"Our anger is against ourselves, too, that we were too compliant," he said. "It was beyond our ken that this could ever happen. But we were terribly, terribly wrong."
The constitutional questions are resolved in the courts, but the social and moral implications of holding an unpopular opinion are most often played out in the arts -- from blacklists and Pete Seeger, to the Smothers Brothers, to the Dixie Chicks, to a director of a small theater in California.
Two more designs today for the commemorative News Cut coin which could select the next U.S. senator from Minnesota.
From Anna Bliss:
From Brian Sorenson of Henderson, MN:
Meanwhile, on the recount front, the Secretary of State is inviting media members today to observe "training" for recount officials today. And Al Franken is suing for access to voter data.
Perhaps that may provide some artistic inspiration for you.(1 Comments)
Roll Call, the Capitol Hill newspaper, is reporting Sen. Norm Coleman has dropped his bid to become of the head of the NRSC
A source familiar with the private deliberations among GOP Senators believes that Coleman would have had the votes to beat (Sen. LeRoy) Cornyn, had his re-election bid concluded satisfactorily in advance of next week's scheduled Senate Republican Conference leadership elections.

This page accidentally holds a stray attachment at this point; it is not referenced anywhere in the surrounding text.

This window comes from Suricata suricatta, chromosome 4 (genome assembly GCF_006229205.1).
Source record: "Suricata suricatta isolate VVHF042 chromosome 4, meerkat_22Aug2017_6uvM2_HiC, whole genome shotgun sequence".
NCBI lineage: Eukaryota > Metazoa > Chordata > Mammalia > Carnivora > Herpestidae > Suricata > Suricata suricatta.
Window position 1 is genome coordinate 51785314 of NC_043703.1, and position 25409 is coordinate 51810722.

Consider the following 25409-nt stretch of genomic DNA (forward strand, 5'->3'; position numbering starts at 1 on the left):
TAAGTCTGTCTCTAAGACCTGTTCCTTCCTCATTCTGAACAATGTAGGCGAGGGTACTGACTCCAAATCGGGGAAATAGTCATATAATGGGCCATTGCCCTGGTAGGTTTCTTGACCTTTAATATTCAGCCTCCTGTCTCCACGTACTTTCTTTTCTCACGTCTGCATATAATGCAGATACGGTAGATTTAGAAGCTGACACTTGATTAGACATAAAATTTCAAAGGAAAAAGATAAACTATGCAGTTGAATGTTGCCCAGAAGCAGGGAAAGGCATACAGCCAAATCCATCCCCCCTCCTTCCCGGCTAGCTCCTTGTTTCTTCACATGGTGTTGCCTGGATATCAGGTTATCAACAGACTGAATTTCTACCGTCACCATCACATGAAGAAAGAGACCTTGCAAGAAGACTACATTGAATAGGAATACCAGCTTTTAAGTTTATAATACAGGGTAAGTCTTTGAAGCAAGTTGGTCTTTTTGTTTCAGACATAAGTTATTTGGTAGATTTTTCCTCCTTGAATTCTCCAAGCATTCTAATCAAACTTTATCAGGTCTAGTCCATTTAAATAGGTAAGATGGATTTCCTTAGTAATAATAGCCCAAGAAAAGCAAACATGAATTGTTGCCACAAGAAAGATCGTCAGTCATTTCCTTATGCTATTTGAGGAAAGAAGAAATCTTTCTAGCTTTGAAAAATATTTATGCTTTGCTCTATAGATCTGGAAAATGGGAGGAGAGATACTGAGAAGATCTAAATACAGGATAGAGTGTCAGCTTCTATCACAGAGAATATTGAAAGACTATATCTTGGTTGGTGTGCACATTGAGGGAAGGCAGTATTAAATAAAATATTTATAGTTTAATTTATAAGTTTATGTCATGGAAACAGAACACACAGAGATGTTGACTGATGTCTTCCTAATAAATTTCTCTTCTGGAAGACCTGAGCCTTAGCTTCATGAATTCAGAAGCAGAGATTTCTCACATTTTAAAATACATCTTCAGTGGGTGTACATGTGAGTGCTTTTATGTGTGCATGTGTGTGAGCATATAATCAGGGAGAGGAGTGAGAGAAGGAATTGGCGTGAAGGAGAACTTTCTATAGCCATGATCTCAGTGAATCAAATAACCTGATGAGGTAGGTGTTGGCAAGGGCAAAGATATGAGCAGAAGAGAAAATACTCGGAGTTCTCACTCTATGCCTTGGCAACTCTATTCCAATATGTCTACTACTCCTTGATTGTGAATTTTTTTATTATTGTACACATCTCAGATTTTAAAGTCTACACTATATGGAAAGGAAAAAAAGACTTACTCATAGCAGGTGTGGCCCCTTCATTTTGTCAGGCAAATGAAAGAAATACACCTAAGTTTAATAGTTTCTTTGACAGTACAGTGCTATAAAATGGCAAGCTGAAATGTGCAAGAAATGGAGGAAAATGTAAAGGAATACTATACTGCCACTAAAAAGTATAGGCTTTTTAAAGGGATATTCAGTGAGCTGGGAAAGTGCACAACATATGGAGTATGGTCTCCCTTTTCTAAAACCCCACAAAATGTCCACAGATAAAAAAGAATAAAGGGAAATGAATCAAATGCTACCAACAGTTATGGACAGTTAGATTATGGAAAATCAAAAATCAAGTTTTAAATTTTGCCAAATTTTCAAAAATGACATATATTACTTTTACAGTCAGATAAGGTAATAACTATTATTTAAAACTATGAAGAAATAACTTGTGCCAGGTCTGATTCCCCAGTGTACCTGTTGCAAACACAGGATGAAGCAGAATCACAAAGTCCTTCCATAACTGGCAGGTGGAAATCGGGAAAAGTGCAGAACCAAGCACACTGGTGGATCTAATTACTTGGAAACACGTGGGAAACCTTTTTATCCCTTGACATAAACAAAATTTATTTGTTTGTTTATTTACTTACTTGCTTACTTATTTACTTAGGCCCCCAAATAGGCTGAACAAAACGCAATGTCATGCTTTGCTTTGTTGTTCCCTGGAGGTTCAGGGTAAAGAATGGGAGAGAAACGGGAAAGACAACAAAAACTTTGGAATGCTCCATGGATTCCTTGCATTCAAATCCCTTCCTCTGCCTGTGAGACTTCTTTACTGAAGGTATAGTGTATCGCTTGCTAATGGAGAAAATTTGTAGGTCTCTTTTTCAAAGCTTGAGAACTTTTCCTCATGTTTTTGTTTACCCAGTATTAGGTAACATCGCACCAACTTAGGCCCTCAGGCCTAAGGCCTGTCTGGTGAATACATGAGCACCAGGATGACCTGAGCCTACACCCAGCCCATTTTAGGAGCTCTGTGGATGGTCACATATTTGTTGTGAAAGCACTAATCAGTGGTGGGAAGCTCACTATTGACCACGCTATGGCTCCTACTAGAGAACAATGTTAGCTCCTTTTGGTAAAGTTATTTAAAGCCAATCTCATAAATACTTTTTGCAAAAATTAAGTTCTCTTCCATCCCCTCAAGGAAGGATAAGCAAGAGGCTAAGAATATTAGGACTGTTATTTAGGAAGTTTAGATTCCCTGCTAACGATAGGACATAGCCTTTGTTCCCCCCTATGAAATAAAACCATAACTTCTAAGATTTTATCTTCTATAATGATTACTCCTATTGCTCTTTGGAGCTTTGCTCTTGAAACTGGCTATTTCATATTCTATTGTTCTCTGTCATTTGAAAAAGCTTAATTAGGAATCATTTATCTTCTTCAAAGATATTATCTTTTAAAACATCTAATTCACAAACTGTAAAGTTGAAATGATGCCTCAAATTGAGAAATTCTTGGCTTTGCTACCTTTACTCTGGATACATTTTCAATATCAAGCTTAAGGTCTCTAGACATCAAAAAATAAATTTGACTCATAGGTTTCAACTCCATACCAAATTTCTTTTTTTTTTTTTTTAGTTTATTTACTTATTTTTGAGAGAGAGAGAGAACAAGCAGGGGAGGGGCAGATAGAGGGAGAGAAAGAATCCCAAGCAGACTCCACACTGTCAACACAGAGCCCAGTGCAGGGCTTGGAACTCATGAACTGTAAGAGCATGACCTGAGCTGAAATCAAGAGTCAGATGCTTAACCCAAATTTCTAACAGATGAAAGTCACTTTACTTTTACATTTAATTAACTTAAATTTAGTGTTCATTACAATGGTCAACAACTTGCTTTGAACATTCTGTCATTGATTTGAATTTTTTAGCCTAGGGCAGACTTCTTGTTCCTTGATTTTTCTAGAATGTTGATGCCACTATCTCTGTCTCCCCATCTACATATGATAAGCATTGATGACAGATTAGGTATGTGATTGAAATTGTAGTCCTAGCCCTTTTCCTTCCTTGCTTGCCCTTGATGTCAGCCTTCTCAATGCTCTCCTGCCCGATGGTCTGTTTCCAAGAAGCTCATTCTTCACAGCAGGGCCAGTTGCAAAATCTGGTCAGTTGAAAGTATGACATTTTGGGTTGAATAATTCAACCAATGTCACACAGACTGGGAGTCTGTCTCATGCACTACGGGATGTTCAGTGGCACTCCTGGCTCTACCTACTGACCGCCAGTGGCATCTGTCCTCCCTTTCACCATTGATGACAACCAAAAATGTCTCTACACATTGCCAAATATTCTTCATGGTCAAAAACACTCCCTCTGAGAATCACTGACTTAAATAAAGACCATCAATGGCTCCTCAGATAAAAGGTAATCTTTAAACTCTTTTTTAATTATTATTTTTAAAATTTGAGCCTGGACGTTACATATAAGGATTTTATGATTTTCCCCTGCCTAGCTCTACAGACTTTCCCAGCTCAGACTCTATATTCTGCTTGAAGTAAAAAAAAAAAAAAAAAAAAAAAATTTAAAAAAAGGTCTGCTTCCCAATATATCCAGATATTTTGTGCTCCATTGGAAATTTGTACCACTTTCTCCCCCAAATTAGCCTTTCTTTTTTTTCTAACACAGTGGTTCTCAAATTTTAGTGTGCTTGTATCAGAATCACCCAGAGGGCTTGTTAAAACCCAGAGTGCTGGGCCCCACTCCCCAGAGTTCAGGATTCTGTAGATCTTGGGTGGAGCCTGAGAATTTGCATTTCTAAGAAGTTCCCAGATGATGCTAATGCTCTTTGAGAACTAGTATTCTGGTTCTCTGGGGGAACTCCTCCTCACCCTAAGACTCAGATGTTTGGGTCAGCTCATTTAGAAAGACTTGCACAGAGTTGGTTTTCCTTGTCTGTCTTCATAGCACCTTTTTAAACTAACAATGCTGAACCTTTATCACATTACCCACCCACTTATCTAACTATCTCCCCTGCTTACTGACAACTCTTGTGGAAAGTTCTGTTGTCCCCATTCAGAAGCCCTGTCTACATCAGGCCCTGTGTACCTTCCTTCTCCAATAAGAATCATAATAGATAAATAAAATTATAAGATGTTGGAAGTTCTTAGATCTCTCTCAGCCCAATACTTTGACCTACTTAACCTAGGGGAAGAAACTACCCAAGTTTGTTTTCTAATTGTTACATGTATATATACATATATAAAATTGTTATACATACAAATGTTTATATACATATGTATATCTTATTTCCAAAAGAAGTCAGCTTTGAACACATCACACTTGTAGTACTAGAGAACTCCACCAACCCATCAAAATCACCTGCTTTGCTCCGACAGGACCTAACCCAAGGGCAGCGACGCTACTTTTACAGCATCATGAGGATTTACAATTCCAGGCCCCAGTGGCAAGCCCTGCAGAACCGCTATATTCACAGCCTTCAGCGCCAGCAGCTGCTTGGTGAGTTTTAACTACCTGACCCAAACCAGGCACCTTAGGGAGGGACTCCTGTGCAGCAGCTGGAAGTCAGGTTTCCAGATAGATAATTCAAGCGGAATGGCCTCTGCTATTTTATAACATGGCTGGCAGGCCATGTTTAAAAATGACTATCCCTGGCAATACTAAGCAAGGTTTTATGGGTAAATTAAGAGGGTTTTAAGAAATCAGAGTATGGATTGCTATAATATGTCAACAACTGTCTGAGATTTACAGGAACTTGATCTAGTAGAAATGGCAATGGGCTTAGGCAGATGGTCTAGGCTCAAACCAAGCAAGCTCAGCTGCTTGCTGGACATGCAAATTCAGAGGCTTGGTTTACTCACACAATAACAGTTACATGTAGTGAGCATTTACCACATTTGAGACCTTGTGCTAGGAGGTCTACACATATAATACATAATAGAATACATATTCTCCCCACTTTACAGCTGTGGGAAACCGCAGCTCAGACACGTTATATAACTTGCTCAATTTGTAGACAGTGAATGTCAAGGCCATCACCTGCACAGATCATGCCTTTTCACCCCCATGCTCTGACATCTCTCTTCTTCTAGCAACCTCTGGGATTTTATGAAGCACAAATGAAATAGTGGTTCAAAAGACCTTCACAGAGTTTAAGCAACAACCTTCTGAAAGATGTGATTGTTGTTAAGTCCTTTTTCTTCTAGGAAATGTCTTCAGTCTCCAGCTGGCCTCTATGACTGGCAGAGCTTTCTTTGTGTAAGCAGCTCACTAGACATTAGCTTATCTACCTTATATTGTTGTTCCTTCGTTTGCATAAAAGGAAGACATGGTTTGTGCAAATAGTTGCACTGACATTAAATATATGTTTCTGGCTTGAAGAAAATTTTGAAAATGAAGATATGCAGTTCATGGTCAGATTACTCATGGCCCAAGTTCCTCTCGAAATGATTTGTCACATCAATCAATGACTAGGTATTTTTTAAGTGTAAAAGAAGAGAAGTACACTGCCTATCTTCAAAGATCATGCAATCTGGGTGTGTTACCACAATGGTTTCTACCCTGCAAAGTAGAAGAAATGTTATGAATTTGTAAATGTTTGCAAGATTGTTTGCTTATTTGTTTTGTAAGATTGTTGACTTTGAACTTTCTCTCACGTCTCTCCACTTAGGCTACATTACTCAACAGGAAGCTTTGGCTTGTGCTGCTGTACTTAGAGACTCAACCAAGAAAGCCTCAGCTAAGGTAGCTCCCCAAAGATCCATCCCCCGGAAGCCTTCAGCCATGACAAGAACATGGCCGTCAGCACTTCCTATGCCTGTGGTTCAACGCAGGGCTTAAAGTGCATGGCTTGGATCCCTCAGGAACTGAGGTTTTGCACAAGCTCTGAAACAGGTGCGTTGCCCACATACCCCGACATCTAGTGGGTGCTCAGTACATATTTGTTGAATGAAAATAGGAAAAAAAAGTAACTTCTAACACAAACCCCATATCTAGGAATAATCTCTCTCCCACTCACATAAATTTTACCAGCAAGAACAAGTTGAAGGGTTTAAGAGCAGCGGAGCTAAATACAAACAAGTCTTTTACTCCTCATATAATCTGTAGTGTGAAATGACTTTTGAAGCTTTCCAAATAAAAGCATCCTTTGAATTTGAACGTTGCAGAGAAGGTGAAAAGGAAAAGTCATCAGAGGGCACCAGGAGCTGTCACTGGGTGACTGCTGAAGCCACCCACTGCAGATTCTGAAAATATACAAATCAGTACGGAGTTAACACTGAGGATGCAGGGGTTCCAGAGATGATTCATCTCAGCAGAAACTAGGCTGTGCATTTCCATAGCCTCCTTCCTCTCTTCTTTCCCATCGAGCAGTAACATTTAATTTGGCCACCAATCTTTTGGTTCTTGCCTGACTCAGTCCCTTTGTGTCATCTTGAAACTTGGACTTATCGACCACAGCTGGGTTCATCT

Al Franken made Coleman's interest in the job part of his own campaign, noting that the group -- like its Democrat counterpart -- is responsible for the type of negative advertising that Coleman repudiated at one point during campaign.(1 Comments)
Administrative Law Judge Barbara L. Neilson on Thursday dismissed a lawsuit filed by Norm Coleman against Al Franken over an ad which said a "bipartisan watchdog group" said Coleman was the country's 4th most corrupt senator.
Prepare yourself for the headlines that say "Judge rules Coleman is 4th most corrupt senator." There hasn't been much subtlety in the Senate race and there's no reason to think this story is going to break the drought.
Here's the decision (which was provided by the Franken campaign).